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Assange Barred from Seeing US Evidence Against Him

Still locked up in a London jail, WikiLeaks founder Julian Assange – appearing by video at a hearing where the United States is trying to extradite him on charges of leaking sensitive military information – hasn’t yet been able to see the evidence against him.
British media reported that the 48-year-old Australian, who doctors said is in poor health, heard his lawyers complain they’ve been unable to fully review the US case against him as he could face charges under the Espionage Act and conspiring with former Army intelligence analyst Chelsea Manning for leaking classified documents.
He said he acted as a journalist and has received widespread support around the world, although less in his home country where Prime Minister Scott Morrison has cracked down on reporters for also revealing information about military operations and government plans to spy on citizens.
Gareth Peirce, representing Assange, said: “Mr. Assange has not been given what he must be given, and we are keen to go through this to the best of our abilities to keep with the requests of the court. It is predicated on the underlying evidence that Mr. Assange has not reviewed.”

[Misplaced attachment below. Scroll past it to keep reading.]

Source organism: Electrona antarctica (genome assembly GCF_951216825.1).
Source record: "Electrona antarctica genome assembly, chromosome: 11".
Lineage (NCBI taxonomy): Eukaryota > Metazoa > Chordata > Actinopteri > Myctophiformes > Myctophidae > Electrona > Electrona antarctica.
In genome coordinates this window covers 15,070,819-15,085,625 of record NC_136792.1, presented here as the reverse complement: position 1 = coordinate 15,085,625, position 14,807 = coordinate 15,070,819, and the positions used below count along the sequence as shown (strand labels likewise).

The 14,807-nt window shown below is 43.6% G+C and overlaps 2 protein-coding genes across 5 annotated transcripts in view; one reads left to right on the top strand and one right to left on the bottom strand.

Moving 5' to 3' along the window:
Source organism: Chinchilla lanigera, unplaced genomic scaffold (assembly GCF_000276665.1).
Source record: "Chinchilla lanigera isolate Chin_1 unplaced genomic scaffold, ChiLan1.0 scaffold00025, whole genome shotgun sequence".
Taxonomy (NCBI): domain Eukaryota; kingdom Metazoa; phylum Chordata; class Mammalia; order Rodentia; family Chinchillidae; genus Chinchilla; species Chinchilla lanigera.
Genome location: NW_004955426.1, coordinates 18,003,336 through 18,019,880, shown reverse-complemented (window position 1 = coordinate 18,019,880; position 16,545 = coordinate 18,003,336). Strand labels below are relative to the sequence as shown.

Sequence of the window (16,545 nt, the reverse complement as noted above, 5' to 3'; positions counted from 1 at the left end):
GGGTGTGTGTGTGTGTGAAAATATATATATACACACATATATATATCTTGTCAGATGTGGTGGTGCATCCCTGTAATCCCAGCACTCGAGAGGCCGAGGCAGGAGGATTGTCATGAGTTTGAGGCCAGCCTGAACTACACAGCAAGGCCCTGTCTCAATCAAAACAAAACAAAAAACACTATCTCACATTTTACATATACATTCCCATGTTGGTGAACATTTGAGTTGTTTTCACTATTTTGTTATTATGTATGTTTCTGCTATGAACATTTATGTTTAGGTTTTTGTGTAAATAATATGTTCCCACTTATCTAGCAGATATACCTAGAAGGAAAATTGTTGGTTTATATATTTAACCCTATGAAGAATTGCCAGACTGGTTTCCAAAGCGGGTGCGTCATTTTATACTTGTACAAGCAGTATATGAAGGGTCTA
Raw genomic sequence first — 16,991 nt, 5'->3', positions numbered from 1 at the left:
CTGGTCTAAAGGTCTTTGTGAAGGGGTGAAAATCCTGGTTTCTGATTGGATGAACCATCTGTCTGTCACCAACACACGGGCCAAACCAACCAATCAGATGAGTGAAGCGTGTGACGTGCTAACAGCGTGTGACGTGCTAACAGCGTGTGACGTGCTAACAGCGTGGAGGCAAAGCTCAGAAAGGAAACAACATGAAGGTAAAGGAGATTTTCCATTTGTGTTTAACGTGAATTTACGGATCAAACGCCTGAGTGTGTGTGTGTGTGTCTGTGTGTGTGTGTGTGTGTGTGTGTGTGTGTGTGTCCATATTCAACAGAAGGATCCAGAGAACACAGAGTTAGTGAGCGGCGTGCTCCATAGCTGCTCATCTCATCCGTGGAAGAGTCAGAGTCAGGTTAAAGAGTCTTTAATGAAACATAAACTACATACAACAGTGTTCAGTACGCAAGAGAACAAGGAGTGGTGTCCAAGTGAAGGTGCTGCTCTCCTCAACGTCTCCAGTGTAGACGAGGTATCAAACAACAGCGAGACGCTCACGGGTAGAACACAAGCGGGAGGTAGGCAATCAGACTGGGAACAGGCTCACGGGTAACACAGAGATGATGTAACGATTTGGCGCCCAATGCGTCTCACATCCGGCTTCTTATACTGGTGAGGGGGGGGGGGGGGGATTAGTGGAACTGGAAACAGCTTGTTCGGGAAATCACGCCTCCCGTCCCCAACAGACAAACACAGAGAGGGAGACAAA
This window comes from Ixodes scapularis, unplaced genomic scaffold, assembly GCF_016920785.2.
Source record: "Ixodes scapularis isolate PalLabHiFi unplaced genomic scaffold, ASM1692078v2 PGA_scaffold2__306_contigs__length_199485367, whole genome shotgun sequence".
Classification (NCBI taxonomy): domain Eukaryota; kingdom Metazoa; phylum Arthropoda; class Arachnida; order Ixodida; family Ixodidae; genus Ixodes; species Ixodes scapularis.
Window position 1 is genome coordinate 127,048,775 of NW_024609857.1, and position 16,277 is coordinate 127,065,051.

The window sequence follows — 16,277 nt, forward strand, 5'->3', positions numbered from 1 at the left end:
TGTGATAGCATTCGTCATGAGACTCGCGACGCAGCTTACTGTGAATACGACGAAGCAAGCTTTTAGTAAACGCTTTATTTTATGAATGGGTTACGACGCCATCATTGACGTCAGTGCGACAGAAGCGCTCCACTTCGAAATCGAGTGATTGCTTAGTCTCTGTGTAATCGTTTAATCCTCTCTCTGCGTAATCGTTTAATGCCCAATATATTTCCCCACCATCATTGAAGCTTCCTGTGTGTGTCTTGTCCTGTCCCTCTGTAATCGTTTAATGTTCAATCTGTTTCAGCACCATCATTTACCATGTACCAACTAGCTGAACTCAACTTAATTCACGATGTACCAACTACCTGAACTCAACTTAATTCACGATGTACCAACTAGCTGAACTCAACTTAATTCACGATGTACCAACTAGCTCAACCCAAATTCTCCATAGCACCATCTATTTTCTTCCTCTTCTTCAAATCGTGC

Last month Swedish authorities dropped sexual assault allegations made in 2010 against him which forced him to seek refuge in Ecuador’s embassy before that country lifted asylum for him earlier this year, allowing British police to enter and forcibly remove him, and he’s been detained since.
District Judge Vanessa Baraitser adjourned the case until Dec. 19. Assange appeared uncomfortable as he sat waiting for the hearing to start, clenching his hands together before putting them inside the sleeves of his grey sweater, The Guardian said.
He spoke to confirm his name and date of birth and to clarify he was Australian, after the court’s legal adviser mistakenly suggested he was a Swedish national. The court heard that his lawyers had made a request to the judge, complaining about a lack of access to their client behind bars.
Peirce said the Governor of Belmarsh was giving priority to his family over his lawyers for visits but the judge said she had no authority to intervene, although showing sympathy for the plight he’s in.
“Can I make it clear that I have no desire to stand in the way of any lawyer having proper access to their client and it’s in the interest of justice that they do,” the judge said. “What I can do and say is to state in open court that it would be helpful to this extradition process that Mr. Assange’s lawyers have the access to their client.”

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